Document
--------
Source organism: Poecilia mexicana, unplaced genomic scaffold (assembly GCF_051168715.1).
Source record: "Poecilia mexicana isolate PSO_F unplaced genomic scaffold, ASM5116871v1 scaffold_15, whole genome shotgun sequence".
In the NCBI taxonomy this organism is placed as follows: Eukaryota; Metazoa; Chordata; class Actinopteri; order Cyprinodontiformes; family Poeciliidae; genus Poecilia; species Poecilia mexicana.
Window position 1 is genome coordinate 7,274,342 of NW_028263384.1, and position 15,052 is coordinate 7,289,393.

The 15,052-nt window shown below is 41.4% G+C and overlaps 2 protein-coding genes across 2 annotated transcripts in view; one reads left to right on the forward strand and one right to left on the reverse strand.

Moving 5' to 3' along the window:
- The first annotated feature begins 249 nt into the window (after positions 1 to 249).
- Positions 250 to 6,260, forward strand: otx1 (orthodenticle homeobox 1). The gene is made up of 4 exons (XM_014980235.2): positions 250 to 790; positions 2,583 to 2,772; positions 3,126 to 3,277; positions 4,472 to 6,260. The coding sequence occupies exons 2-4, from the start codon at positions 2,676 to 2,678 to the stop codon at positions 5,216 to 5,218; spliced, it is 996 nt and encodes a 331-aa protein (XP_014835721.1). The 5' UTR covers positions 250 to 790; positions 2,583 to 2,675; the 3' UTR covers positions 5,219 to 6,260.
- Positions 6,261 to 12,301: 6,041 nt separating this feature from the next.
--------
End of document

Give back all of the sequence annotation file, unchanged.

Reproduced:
Source organism: Poecilia mexicana, unplaced genomic scaffold (assembly GCF_051168715.1).
Source record: "Poecilia mexicana isolate PSO_F unplaced genomic scaffold, ASM5116871v1 scaffold_15, whole genome shotgun sequence".
In the NCBI taxonomy this organism is placed as follows: Eukaryota; Metazoa; Chordata; class Actinopteri; order Cyprinodontiformes; family Poeciliidae; genus Poecilia; species Poecilia mexicana.
Window position 1 is genome coordinate 7,274,342 of NW_028263384.1, and position 15,052 is coordinate 7,289,393.

The 15,052-nt window shown below is 41.4% G+C and overlaps 2 protein-coding genes across 2 annotated transcripts in view; one reads left to right on the forward strand and one right to left on the reverse strand.

Moving 5' to 3' along the window:
- The first annotated feature begins 249 nt into the window (after positions 1 to 249).
- Positions 250 to 6,260, forward strand: otx1 (orthodenticle homeobox 1). The gene is made up of 4 exons (XM_014980235.2): positions 250 to 790; positions 2,583 to 2,772; positions 3,126 to 3,277; positions 4,472 to 6,260. The coding sequence occupies exons 2-4, from the start codon at positions 2,676 to 2,678 to the stop codon at positions 5,216 to 5,218; spliced, it is 996 nt and encodes a 331-aa protein (XP_014835721.1). The 5' UTR covers positions 250 to 790; positions 2,583 to 2,675; the 3' UTR covers positions 5,219 to 6,260.
- Positions 6,261 to 12,301: 6,041 nt separating this feature from the next.